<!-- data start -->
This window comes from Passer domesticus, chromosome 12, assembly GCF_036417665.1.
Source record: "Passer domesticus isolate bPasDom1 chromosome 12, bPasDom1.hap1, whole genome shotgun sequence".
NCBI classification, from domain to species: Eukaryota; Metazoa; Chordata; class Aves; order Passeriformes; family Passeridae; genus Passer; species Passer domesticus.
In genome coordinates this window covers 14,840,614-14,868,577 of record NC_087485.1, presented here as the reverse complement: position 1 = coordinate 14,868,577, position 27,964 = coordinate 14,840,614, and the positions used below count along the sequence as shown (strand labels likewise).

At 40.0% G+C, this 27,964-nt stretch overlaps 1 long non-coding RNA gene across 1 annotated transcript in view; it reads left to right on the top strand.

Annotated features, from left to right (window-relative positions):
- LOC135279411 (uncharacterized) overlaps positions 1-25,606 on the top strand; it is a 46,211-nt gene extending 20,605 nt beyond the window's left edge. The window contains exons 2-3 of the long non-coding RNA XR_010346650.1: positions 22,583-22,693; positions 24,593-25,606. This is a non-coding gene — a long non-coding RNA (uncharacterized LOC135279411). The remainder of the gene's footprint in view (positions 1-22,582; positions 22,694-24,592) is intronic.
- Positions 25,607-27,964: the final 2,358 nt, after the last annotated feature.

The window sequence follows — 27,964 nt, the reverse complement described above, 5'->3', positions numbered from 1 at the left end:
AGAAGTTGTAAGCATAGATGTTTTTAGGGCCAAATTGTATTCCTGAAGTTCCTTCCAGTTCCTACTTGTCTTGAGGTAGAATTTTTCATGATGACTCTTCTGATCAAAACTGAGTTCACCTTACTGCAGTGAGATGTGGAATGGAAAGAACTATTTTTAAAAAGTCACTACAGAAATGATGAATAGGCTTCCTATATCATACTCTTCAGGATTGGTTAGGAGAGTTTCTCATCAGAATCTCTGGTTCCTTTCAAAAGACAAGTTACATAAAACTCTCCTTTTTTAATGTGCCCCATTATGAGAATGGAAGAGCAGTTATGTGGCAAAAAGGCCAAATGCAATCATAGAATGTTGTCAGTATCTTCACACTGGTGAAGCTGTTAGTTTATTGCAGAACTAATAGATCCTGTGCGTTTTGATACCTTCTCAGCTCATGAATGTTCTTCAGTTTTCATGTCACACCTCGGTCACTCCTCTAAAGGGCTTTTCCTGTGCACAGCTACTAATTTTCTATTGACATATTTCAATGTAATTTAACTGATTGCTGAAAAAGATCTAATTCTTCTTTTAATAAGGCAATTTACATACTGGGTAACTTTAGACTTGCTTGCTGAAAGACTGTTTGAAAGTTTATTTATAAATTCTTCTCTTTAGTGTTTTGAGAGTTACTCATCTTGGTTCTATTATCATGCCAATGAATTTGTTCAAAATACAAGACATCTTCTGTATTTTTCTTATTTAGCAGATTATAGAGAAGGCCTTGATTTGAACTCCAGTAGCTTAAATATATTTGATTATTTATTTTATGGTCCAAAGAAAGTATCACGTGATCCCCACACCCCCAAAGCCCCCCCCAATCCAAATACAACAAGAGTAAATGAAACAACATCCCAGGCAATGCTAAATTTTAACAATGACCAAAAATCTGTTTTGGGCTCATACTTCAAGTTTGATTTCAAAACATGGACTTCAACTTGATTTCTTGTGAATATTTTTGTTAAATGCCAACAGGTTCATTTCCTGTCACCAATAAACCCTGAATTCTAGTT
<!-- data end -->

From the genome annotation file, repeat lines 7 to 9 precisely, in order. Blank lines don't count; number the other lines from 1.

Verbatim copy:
- LOC135279411 (uncharacterized) overlaps positions 1-25,606 on the top strand; it is a 46,211-nt gene extending 20,605 nt beyond the window's left edge. The window contains exons 2-3 of the long non-coding RNA XR_010346650.1: positions 22,583-22,693; positions 24,593-25,606. This is a non-coding gene — a long non-coding RNA (uncharacterized LOC135279411). The remainder of the gene's footprint in view (positions 1-22,582; positions 22,694-24,592) is intronic.
- Positions 25,607-27,964: the final 2,358 nt, after the last annotated feature.

The window sequence follows — 27,964 nt, the reverse complement described above, 5'->3', positions numbered from 1 at the left end: